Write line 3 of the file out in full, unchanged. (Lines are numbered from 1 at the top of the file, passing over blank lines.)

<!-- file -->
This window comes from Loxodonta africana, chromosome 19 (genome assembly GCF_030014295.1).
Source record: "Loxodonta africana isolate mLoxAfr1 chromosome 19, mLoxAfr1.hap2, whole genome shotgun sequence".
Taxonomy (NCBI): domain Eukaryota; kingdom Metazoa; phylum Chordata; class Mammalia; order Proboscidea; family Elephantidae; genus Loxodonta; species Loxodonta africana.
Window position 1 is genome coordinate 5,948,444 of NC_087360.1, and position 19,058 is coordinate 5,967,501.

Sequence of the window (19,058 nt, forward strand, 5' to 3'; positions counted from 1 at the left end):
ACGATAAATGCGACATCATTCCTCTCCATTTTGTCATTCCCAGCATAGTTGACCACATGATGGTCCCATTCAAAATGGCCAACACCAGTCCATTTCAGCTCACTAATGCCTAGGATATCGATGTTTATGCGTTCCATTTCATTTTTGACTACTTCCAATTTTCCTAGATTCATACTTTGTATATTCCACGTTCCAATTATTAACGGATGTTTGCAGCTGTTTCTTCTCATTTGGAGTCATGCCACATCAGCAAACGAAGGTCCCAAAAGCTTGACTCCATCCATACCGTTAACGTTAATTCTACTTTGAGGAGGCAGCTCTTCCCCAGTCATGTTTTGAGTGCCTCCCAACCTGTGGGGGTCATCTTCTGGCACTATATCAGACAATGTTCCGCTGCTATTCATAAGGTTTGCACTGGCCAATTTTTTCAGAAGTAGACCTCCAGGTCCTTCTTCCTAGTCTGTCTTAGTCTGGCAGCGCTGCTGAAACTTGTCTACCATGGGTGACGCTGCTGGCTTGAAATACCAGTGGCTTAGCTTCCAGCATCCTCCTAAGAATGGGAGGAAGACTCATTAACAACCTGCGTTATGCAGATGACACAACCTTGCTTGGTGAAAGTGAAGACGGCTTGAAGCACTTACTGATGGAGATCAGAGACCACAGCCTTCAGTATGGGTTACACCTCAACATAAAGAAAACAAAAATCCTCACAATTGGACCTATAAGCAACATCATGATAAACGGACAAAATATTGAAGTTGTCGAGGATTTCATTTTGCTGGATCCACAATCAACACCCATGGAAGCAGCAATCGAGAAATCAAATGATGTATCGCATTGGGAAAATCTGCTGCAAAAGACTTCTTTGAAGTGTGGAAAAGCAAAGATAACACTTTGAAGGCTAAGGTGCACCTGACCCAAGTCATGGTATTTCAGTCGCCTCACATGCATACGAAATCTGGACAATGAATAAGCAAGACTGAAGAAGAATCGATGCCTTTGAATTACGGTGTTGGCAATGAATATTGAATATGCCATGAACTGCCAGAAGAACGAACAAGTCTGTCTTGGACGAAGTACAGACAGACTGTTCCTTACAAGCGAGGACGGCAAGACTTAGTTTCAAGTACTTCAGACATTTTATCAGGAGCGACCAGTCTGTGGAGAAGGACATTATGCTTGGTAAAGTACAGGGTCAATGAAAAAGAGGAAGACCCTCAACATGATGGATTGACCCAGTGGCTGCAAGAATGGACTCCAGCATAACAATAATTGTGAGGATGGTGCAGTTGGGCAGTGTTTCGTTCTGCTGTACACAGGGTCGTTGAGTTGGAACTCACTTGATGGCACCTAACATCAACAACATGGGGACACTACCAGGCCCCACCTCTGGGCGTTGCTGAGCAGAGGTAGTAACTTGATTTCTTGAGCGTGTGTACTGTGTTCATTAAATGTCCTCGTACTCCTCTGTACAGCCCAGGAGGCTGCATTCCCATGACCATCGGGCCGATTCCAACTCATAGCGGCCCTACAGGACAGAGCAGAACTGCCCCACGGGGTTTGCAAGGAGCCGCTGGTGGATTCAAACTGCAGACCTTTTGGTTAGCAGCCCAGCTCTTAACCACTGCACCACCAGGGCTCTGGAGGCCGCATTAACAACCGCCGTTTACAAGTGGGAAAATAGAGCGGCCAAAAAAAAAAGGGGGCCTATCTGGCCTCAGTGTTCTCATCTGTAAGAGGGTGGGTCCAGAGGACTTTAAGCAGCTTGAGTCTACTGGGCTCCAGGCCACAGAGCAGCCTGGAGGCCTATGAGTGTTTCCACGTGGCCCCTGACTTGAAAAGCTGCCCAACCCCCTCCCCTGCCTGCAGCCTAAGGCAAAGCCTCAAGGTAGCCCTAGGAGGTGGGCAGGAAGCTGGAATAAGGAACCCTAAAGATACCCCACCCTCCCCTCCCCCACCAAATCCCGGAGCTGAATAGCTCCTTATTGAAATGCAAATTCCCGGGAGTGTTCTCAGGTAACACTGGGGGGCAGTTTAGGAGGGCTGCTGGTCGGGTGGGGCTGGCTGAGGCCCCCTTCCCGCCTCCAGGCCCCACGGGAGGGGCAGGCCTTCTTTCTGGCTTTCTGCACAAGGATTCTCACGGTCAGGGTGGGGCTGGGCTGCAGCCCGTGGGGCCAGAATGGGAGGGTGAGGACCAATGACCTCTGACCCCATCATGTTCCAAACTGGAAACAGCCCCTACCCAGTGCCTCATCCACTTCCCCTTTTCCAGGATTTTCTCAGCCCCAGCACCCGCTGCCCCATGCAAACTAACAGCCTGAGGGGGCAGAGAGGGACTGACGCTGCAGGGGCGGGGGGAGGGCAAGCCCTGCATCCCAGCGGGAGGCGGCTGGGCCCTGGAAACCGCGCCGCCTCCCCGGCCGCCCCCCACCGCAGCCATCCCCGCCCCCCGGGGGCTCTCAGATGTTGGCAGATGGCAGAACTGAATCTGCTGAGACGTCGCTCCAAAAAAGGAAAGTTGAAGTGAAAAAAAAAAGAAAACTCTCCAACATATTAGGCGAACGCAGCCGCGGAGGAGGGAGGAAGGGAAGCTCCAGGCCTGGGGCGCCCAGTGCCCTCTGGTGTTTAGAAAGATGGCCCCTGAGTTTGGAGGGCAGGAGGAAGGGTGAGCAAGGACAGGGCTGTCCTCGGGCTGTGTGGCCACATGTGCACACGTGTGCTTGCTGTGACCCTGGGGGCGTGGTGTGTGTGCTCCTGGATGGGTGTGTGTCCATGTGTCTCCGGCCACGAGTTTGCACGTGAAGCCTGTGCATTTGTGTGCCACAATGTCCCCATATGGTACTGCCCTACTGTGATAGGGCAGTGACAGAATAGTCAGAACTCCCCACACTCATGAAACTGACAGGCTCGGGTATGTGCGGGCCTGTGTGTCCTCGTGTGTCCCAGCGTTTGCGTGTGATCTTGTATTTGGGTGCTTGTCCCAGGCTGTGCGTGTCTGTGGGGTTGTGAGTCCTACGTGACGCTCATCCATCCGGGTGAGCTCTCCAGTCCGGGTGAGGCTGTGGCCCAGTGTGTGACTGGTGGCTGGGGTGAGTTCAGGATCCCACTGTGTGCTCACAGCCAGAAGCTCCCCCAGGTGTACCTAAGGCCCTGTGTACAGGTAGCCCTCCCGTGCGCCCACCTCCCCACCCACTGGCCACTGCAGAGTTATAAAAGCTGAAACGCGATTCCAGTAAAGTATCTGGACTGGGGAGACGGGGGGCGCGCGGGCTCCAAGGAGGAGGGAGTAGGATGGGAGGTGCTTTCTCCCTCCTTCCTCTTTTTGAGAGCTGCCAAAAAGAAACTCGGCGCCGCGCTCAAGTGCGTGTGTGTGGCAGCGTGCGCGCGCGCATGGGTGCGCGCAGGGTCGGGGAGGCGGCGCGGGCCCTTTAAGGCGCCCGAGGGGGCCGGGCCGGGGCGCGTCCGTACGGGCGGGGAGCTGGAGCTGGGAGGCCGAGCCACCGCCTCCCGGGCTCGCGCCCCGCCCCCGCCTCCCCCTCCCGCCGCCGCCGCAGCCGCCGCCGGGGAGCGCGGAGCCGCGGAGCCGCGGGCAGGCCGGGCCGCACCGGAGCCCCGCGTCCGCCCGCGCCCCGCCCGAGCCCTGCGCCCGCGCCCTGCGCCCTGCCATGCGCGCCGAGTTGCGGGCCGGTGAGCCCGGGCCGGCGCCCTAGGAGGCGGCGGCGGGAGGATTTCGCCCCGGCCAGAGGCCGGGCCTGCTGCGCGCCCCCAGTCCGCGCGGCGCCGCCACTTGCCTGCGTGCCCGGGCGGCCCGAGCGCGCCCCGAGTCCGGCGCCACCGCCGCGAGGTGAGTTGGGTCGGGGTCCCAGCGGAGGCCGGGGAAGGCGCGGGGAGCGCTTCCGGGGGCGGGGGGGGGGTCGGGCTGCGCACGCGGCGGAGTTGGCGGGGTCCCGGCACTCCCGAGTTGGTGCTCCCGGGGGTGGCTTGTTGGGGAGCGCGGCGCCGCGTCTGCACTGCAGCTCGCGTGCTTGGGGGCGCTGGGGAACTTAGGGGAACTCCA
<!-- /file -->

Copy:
Taxonomy (NCBI): domain Eukaryota; kingdom Metazoa; phylum Chordata; class Mammalia; order Proboscidea; family Elephantidae; genus Loxodonta; species Loxodonta africana.